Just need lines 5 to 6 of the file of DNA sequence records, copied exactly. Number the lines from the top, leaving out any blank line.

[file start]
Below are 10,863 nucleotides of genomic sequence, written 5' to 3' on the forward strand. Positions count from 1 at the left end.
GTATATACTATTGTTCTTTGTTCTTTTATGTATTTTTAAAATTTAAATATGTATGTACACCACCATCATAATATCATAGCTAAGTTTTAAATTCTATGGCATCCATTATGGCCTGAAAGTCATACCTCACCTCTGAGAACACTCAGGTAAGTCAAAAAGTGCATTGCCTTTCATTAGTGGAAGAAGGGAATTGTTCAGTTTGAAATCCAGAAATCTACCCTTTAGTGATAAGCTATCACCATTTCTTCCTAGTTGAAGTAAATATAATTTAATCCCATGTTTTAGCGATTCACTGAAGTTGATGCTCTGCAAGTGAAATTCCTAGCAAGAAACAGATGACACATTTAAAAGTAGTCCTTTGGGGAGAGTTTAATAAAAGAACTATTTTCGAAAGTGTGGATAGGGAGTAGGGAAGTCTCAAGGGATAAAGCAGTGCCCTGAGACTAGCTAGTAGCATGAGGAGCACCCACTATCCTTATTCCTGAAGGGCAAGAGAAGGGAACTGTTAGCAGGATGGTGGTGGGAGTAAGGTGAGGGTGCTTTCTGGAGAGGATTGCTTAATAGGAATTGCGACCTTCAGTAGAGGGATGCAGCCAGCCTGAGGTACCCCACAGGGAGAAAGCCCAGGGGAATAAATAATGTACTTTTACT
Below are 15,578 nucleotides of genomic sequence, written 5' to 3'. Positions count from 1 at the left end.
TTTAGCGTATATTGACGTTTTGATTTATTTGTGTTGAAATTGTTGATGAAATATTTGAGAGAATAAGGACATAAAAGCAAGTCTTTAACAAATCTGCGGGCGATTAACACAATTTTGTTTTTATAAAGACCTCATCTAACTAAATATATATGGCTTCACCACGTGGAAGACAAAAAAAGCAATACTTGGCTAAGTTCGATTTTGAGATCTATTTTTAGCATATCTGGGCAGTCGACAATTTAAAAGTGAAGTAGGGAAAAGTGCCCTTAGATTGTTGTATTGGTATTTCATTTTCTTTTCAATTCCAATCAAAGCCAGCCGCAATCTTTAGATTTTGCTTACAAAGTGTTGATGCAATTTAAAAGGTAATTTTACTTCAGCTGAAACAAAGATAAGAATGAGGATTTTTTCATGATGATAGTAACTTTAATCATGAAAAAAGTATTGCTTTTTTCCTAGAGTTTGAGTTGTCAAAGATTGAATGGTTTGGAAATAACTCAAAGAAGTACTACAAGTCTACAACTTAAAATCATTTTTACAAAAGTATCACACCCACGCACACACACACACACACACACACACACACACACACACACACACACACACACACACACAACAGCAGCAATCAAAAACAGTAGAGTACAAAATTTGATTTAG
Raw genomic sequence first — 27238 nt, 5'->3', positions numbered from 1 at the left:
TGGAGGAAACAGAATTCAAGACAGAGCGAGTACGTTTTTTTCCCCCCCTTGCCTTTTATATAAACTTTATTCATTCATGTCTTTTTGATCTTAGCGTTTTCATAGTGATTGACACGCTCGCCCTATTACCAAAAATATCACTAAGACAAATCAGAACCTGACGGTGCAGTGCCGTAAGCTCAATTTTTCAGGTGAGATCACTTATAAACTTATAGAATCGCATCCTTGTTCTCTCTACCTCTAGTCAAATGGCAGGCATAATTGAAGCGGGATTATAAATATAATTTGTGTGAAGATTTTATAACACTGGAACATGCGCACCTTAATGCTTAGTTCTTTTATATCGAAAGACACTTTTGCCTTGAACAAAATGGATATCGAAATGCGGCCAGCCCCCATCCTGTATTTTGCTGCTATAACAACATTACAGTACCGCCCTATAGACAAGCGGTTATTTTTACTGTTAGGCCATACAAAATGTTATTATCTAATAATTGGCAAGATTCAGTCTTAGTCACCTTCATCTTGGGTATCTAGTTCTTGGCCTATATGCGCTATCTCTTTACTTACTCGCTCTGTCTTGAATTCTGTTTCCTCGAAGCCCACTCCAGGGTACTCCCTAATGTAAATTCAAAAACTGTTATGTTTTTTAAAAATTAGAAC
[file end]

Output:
Raw genomic sequence first — 27238 nt, 5'->3', positions numbered from 1 at the left:
TGGAGGAAACAGAATTCAAGACAGAGCGAGTACGTTTTTTTCCCCCCCTTGCCTTTTATATAAACTTTATTCATTCATGTCTTTTTGATCTTAGCGTTTTCATAGTGATTGACACGCTCGCCCTATTACCAAAAATATCACTAAGACAAATCAGAACCTGACGGTGCAGTGCCGTAAGCTCAATTTTTCAGGTGAGATCACTTATAAACTTATAGAATCGCATCCTTGTTCTCTCTACCTCTAGTCAAATGGCAGGCATAATTGAAGCGGGATTATAAATATAATTTGTGTGAAGATTTTATAACACTGGAACATGCGCACCTTAATGCTTAGTTCTTTTATATCGAAAGACACTTTTGCCTTGAACAAAATGGATATCGAAATGCGGCCAGCCCCCATCCTGTATTTTGCTGCTATAACAACATTACAGTACCGCCCTATAGACAAGCGGTTATTTTTACTGTTAGGCCATACAAAATGTTATTATCTAATAATTGGCAAGATTCAGTCTTAGTCACCTTCATCTTGGGTATCTAGTTCTTGGCCTATATGCGCTATCTCTTTACTTACTCGCTCTGTCTTGAATTCTGTTTCCTCGAAGCCCACTCCAGGGTACTCCCTAATGTAAATTCAAAAACTGTTATGTTTTTTAAAAATTAGAAC